Hi it depends on your mum's age and other health concerns. M had a PEG for nearly 2 yrs she had signed a DNR well before having the PEG. DNR means "do not resuscitate" and is there for pneumonia, strokes and heart attacks.

M had nearly 18 months of good life able to go out, see grandchildren and no swallow problems until last few months when saliva got out of control. I did begin to worry about the decision towards the end when her quality of life seemed to disappear but she smiled and kept fighting and liking the walks in the beach in her wheelchair.

It is her decision but she needs to know the good side of the PEG as well as the other worries. Best wishes Tim

Our take on this may be different than yours. A year ago following aspiration pneumonia my husband decided on a PEG. At the time he was mobile and could talk fairly well. With the help of a fantastic speech therapist he soon was eating a "comfort meal" with me in the evening. When she asked him what his goal was, it was to have dinner with me in the evening. By now he is usually spoon fed because he is weak. I don't worry about balancing his meal because he gets all he needs during the day. I am totally convinced he would not be with us now if not for the PEG. His quality of life is not what I would want but he is OK with it. We live in Florida so last week we took him to the intercoastal for the morning. We saw a manatee swim by and 2 dolphins put on a show for us. He had a wonderful time. So life is good for him.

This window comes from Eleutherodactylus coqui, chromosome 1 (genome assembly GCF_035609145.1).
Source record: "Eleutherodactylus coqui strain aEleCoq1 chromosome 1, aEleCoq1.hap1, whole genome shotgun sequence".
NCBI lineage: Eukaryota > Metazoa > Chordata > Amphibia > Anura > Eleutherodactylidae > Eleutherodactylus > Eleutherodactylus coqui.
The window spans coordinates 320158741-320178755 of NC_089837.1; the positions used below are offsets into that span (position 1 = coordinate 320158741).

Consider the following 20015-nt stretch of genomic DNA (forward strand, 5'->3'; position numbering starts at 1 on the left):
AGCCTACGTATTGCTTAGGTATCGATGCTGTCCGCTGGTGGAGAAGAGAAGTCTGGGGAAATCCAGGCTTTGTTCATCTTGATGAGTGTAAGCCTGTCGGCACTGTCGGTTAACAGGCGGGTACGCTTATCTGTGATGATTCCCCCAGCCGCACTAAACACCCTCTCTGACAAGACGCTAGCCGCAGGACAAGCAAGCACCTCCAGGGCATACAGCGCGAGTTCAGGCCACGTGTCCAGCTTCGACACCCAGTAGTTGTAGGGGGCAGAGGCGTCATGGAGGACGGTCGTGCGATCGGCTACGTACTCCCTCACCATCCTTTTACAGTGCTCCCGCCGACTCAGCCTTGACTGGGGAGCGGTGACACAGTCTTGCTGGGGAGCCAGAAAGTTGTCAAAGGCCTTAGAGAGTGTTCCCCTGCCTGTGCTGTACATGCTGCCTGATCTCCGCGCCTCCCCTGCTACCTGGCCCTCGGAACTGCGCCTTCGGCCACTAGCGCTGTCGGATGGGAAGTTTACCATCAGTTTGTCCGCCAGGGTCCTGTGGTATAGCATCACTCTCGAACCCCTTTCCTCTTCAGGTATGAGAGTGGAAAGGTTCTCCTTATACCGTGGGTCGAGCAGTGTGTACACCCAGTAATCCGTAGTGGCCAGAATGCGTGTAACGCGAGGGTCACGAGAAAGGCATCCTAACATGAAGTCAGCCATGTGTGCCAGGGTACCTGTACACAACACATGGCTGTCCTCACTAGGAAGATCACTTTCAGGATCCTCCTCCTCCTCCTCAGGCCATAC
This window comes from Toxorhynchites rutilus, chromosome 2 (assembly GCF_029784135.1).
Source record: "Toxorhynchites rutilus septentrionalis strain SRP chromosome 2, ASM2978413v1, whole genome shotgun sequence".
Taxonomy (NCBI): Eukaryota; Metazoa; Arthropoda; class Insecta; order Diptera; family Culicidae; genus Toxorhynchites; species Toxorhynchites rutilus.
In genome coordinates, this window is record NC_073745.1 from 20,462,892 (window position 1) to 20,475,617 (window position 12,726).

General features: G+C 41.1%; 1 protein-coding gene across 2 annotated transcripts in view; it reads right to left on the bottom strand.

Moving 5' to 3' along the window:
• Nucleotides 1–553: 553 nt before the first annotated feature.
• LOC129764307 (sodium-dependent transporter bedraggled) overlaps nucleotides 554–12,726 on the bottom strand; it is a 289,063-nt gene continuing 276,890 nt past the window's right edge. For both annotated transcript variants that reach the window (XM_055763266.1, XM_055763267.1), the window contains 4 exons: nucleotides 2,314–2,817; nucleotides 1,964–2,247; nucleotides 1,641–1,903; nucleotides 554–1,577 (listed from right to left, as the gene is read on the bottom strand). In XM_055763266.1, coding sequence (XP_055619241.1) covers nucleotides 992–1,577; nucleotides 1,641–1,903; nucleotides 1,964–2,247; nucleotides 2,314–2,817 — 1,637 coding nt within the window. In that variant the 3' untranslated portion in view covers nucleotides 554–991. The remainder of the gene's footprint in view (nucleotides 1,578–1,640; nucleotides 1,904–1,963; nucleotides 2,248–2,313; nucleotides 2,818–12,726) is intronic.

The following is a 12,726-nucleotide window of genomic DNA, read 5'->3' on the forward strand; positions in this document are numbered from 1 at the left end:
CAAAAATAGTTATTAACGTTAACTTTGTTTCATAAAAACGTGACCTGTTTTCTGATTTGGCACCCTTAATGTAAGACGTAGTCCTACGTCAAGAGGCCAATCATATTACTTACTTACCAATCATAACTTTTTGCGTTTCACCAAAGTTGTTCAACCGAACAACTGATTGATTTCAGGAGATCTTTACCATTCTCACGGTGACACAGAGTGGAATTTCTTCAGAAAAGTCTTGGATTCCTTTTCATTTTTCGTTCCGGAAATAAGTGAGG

What would you want if you were in his position? I know I would not want to drag out this miserable condition, and one of the first decisions my husband made when he was diagnosed and knew what was in store was 'never a peg tube'. He can still eat well and enjoys his food, though frequently chokes on liquids. Eating is one of his few pleasures, when he can no longer taste and enjoy a meal there won't be a whole lot left for him.

But your dad may not feel that way. It is a hard conversation to have, and it may be easier for his GP, or a Hospice or Palliative Care specialist to discuss it with him.

Nothing about this Pretty Shi--y Palsy thing is easy is it? Take care.

Finoni

Martina ,